Investors’ search for income in the current low interest rate environment has given rise to the creation of a growing number of exchange-traded funds (ETFs) that focus on income generation.

Although some of these income ETFs offer returns based on broad bond indices, others use a variety of more complex and diversified strategies to create or enhance income, such as put and call options, interest rate hedging and swaps, and various customized index- and equities-based strategies.

The more traditional ETFs replicate different bond indices or invest directly in portfolios of fixed-income securities such as high-yield and floating-rate instruments, dividend-paying equities and real estate investment trusts (REITs). Other ETFs also may use various portfolio-construction methods, such as laddered bond maturities and barbell strategies that combine short- and long-term bonds, to achieve their objectives.

As with ETFs in general, income-focused ETFs are available in actively and passively managed varieties. With active management, the portfolio manager isn’t confined to trading issues in similar proportions to the underlying benchmark, says Mark Noble, senior vice president, sales strategy, at Horizons ETFs Management (Canada) Inc. in Toronto. In contrast, index-based ETFs are required to hold the securities that are in the index and in the same proportions, although some ETF index strategies do have minimum liquidity thresholds and focus on a subset of securities that have adequate liquidity and can be traded easily, he notes.

Each income-generating strategy has its own risks and rewards. But the benefit that ETFs offer investors is broad product choice and the ability to diversify across various sources of income, says Pat Chiefalo, managing director of iShares Canadian product at BlackRock Asset Management Canada Ltd. in Toronto.

For investors seeking more passive income-generation strategies, BlackRock Canada offers a suite of dividend and strategic income ETFs. Chiefalo says the dividend suite, which includes products such as iShares Core S&P/TSX Composite High Dividend Index ETF and iShares Diversified Monthly Income ETF, is built on the premise that dividends historically have represented almost 40% of total global equities’ returns over the past 25 years.

iShares’ strategic fixed-income suite, on the other hand, focuses on controlling three key risks – duration, credit and overall portfolio risk, says Chiefalo. Among the ETFs in this suite are iShares Short Term Strategic Fixed Income and iShares Conservative Short Term Strategic Fixed Income.

Toronto-based First Asset Investment Management Inc., a wholly-owned subsidiary of CI Financial Corp., offers a family of actively managed income ETFs, says Rohit Mehta, executive vice president, distribution and strategy. They include First Asset Canadian REIT ETF and First Asset Active Credit ETF. The REIT ETF invests in an actively managed portfolio of real estate and related securities, while the Active Credit ETF invests primarily in high-yield bonds and floating-rate securities of low duration.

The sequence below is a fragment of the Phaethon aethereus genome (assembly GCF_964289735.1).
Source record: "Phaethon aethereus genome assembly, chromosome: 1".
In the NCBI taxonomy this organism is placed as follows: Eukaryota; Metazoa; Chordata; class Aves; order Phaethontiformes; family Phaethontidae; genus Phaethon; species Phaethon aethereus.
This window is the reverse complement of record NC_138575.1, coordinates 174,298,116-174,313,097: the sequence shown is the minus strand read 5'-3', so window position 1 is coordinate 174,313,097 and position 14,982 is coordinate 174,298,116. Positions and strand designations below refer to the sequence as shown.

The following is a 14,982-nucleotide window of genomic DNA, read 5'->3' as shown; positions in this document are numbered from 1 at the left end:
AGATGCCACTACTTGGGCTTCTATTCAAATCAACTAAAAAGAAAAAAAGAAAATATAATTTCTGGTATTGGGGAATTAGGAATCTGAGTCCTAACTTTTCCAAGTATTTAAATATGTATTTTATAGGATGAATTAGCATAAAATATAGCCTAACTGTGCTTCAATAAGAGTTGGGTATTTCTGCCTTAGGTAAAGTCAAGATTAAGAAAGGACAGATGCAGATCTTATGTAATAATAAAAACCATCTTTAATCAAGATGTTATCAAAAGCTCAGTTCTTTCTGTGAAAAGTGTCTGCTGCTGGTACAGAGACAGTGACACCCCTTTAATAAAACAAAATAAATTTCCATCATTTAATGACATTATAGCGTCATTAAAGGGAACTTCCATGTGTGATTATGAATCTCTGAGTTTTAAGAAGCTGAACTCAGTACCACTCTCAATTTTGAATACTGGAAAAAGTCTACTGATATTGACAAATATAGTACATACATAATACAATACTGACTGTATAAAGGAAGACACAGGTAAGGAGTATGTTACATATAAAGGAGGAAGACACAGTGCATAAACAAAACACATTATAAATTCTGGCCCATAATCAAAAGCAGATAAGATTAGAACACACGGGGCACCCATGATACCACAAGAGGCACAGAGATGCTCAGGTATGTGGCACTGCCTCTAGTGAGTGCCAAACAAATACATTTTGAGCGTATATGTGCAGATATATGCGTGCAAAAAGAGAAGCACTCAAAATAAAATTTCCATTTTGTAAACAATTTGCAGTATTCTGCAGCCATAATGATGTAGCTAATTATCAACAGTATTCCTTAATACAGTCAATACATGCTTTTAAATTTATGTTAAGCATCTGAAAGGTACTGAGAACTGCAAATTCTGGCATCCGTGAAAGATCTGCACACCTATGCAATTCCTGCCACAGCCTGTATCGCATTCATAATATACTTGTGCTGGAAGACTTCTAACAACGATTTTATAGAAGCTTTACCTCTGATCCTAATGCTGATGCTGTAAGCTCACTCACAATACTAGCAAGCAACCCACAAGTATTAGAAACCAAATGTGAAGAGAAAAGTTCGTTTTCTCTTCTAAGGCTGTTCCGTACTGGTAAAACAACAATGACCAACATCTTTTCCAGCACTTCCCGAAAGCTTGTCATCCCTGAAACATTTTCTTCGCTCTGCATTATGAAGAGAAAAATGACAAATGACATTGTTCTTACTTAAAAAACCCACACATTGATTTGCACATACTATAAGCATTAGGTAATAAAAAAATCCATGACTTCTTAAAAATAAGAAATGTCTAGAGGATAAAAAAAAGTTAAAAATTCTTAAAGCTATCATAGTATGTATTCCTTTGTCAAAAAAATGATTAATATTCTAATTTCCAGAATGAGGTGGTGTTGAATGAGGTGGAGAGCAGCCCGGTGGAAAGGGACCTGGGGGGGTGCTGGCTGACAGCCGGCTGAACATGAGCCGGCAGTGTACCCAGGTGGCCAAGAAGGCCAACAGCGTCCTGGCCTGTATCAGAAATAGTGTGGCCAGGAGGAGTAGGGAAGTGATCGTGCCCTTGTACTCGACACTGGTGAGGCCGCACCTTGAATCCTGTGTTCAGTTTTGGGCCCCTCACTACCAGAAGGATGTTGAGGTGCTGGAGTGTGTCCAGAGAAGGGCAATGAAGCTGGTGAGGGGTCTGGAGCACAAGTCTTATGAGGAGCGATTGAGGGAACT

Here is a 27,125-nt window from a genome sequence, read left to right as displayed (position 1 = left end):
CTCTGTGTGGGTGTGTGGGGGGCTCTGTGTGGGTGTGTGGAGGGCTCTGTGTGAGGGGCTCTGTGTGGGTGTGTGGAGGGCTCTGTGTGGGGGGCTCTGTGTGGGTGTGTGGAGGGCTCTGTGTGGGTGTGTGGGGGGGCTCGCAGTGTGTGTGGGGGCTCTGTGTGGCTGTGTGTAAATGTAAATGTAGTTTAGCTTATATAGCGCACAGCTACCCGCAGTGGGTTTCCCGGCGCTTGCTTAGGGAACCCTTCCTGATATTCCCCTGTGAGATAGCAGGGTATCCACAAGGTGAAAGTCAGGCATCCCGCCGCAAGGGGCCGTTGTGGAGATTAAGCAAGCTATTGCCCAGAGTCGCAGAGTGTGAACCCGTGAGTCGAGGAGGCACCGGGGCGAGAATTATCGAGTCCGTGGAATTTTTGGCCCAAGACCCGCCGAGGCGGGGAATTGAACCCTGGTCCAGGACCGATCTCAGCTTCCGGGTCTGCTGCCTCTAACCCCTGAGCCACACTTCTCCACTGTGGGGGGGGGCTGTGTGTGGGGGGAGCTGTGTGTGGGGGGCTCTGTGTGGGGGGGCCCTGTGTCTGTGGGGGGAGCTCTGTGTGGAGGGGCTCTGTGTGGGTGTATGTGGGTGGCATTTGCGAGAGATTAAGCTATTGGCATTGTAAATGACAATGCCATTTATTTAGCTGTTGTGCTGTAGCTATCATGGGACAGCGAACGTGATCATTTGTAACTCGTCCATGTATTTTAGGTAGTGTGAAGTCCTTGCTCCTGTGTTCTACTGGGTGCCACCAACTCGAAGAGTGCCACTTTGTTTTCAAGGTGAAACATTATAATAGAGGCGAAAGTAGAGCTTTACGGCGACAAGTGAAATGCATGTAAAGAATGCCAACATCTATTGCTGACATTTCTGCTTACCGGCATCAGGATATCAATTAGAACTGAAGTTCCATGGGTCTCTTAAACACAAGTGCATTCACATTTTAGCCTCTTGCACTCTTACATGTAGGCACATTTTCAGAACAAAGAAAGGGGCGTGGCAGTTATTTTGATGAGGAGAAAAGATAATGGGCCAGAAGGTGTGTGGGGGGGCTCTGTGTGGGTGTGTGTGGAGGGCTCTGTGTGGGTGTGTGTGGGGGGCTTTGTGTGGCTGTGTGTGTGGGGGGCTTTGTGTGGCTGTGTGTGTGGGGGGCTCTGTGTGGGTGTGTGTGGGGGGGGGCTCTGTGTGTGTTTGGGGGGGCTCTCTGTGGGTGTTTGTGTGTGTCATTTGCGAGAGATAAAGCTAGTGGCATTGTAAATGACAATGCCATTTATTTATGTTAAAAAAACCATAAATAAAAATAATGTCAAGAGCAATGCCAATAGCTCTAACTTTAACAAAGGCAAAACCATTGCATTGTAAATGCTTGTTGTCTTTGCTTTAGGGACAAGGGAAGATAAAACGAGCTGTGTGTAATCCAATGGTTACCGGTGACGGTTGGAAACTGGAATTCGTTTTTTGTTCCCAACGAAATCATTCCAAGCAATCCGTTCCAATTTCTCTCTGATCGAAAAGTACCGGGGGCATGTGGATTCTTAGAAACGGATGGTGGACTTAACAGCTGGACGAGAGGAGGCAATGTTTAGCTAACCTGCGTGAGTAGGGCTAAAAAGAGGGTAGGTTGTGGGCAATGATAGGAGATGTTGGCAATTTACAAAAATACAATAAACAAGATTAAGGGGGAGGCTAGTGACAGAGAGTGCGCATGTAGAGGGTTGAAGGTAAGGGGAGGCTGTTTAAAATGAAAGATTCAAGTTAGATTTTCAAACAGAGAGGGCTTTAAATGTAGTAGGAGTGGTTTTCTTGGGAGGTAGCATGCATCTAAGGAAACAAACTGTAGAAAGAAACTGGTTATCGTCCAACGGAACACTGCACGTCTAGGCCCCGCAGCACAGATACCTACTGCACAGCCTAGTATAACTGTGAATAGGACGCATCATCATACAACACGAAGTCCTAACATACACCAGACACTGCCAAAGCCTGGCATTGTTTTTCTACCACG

There is growing number of active portfolio management stategies designed to enhance returns, says Alfred Lee, vice president, global structured investments, ETFs, and portfolio manager with BMO Global Asset Management Inc. in Toronto. These strategies include the use of covered call and put options, credit derivatives and interest rate hedging to enhance income, and are offered by several ETF providers.

For example, BMO Covered Call Canadian Banks ETF writes covered call options on about half of its portfolio of Canadian bank stocks, and this ETF earns the underlying dividend from the stocks as well as premiums from writing calls.

BMO Floating Rate High Yield ETF invests in Canadian T-bills but uses credit derivatives to gain exposure to a diversified basket of higher-yield, non-investment-grade, floating-rate U.S. bond issues.

Using a different strategy, BMO US Put Write ETF writes put options on an underlying portfolio of U.S. large-cap equities. This ETF does not own the securities, but uses cash as collateral and collects premiums from the put options. “The return profile is uncorrelated to bonds and stocks,” says Lee.

Horizons offers a range of actively managed covered call ETFs to enhance income, with commodities, equities or fixed-income instruments as underlying assets. Covered calls may be written on 50%-100% of equities assets, but on only 33% of commodity assets, says Noble.

For example, Horizons Natural Gas Yield ETF provides exposure to the price of natural gas futures hedged to the Canadian dollar. Horizons Enhanced Income Energy ETF, another commodity ETF but with a broader focus, provides exposure to the performance of a portfolio of Canadian companies equally weighted in the crude oil and natural gas industries.

Another strategy is to use a proprietary model, says Vlad Tasevski, vice president of Toronto-based Purpose Investments Inc. For example, Purpose Premium Yield ETF employs a proprietary model to select securities rather than following a broad benchmark index, then uses both puts and covered calls to enhance yield.

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